Norton Sandler and Fredy Huinil had a discussion with Dora Correa in the Boyle Heights district of Los Angeles Oct. 6. Correa is a part-time house cleaner whose husband, a butcher in a nonunion market, “gets bad pay and no benefits,” she said.
The socialists showed Correa a recent Militant article, “‘Anti—Gentrification Fight’ Is Pretext for Attack on Art, Culture that Workers Need,” which addressed a debate going on in Boyle Heights. Claiming to be fighting against “gentrification” in the predominantly Latino neighborhood, small groups of middle-class leftists and anarchists have gone on a campaign to physically attack art galleries, as well as threaten and race-bait artists, gallery owners and others.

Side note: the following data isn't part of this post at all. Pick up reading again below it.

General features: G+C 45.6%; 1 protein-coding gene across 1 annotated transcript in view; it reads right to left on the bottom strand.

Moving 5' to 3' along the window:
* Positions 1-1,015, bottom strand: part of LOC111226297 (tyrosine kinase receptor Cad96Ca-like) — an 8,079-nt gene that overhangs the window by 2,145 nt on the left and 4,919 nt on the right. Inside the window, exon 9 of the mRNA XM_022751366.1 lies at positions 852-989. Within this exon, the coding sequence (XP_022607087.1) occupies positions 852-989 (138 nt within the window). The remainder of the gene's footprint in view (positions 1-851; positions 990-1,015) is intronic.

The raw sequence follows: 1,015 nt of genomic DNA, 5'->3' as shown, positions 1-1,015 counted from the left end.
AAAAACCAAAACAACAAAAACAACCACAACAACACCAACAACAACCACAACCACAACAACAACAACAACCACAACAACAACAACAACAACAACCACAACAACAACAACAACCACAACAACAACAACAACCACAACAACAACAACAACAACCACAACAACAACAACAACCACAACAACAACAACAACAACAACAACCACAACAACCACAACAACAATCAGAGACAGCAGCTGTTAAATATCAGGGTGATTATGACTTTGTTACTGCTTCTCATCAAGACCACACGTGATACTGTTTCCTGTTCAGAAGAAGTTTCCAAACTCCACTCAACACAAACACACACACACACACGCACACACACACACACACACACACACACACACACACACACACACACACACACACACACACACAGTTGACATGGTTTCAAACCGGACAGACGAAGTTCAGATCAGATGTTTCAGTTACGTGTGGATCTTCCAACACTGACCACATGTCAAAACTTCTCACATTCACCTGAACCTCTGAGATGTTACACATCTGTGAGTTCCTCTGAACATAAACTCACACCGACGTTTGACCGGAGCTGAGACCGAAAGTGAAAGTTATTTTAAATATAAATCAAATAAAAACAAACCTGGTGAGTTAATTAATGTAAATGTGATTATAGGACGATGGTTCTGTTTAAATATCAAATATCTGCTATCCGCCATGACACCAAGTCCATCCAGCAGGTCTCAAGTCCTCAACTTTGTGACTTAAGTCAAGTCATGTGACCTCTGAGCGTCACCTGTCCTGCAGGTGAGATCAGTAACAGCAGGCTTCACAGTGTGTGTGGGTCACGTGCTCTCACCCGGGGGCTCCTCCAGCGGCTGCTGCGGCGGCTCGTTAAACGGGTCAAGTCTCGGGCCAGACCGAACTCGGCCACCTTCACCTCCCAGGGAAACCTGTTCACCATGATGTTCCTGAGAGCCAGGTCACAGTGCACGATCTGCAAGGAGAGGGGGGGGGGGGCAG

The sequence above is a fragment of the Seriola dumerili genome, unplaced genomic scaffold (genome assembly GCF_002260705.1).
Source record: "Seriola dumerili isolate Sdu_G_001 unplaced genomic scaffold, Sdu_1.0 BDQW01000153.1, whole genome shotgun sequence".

“But there are big changes in the neighborhood,” Correa responded, “with rents going up, something has to be done!”
“Rent exploitation is part of capitalism,” Huinil said. “Working people need to act independently of the capitalists and the parties that protect their interests. We need a labor party that fights for working people.”
“That’s a new idea,” Correa said. “We need something. The rich have no idea how we live. Some weeks we live on rice and beans.” At the conclusion of the discussion, she purchased an introductory subscription to the Militant and two books by SWP National Secretary Barnes — Are They Rich Because They’re Smart? and The Clintons’ Anti-Working-Class Record; and Is Socialist Revolution in the US Possible? by SWP leader Mary-Alice Waters.
To join Socialist Workers Party and Communist League members in this effort, or to make a contribution to the Party-Building Fund, contact the party branch nearest to you. (See directory.)